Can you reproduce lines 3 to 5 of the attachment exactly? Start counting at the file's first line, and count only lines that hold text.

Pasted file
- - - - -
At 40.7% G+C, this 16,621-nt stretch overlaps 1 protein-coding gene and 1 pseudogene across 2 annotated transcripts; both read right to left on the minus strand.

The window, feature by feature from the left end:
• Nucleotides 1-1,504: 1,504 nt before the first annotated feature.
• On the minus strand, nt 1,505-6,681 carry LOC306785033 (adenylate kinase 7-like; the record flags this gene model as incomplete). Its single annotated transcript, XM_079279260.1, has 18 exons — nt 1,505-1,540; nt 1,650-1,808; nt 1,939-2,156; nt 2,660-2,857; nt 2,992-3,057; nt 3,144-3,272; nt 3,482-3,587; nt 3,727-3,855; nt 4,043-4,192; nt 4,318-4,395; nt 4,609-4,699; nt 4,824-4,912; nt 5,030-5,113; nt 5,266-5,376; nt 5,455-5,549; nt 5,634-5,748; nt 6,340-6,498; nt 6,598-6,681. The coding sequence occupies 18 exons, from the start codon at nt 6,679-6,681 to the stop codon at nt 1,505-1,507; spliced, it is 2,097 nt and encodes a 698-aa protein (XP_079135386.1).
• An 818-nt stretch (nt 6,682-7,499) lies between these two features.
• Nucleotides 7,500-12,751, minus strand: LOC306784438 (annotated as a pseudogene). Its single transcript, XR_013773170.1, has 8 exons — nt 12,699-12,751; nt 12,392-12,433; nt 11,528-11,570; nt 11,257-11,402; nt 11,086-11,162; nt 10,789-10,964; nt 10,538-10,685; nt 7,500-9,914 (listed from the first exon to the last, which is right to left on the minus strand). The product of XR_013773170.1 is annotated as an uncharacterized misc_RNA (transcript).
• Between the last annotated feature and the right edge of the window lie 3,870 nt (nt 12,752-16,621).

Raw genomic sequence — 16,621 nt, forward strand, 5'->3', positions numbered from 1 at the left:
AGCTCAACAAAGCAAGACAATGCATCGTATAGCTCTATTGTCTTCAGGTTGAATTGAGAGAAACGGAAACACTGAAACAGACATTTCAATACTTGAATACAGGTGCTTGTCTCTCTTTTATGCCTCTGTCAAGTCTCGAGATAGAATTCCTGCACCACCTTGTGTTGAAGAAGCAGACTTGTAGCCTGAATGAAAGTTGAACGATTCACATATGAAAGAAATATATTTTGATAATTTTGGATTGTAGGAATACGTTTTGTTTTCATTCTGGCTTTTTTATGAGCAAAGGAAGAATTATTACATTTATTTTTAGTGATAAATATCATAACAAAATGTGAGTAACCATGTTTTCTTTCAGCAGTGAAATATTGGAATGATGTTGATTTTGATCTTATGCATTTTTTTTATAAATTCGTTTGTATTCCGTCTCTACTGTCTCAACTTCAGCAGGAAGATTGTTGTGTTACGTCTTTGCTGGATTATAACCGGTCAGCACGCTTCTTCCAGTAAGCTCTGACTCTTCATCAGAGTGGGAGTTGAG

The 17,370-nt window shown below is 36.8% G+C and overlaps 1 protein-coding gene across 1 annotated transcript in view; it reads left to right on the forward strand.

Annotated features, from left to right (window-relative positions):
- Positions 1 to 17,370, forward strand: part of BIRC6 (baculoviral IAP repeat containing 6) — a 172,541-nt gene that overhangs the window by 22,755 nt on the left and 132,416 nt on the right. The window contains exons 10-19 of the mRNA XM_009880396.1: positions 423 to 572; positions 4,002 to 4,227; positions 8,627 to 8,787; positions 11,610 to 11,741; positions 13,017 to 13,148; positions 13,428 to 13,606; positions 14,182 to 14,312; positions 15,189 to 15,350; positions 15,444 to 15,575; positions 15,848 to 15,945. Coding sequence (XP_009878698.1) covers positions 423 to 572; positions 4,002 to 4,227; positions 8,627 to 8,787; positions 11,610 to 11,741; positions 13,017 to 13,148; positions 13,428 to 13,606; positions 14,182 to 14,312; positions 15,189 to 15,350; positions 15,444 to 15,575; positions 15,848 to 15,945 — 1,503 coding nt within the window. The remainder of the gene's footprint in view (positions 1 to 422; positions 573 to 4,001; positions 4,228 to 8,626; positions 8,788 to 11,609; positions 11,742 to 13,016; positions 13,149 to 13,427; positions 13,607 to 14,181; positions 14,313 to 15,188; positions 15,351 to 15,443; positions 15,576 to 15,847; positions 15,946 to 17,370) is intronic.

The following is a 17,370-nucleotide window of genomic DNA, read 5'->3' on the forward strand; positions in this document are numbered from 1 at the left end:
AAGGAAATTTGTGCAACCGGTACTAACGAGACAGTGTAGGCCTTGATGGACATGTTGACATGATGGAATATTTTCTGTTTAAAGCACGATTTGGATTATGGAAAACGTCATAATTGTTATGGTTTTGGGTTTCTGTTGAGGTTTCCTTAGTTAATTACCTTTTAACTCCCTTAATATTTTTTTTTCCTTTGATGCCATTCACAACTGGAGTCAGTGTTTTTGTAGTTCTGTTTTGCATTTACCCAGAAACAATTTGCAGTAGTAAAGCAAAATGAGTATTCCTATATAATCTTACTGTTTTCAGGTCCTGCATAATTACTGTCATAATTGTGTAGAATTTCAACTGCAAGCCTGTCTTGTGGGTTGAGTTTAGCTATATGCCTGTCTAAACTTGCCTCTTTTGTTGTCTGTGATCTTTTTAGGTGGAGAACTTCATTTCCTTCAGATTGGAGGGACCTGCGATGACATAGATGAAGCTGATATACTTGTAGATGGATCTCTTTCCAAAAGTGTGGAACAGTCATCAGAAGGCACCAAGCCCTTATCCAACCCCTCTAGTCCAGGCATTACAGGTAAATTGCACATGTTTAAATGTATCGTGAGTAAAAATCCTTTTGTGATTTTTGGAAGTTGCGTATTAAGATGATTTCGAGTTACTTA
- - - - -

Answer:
• Nucleotides 1-1,504: 1,504 nt before the first annotated feature.
• On the minus strand, nt 1,505-6,681 carry LOC306785033 (adenylate kinase 7-like; the record flags this gene model as incomplete). Its single annotated transcript, XM_079279260.1, has 18 exons — nt 1,505-1,540; nt 1,650-1,808; nt 1,939-2,156; nt 2,660-2,857; nt 2,992-3,057; nt 3,144-3,272; nt 3,482-3,587; nt 3,727-3,855; nt 4,043-4,192; nt 4,318-4,395; nt 4,609-4,699; nt 4,824-4,912; nt 5,030-5,113; nt 5,266-5,376; nt 5,455-5,549; nt 5,634-5,748; nt 6,340-6,498; nt 6,598-6,681. The coding sequence occupies 18 exons, from the start codon at nt 6,679-6,681 to the stop codon at nt 1,505-1,507; spliced, it is 2,097 nt and encodes a 698-aa protein (XP_079135386.1).
• An 818-nt stretch (nt 6,682-7,499) lies between these two features.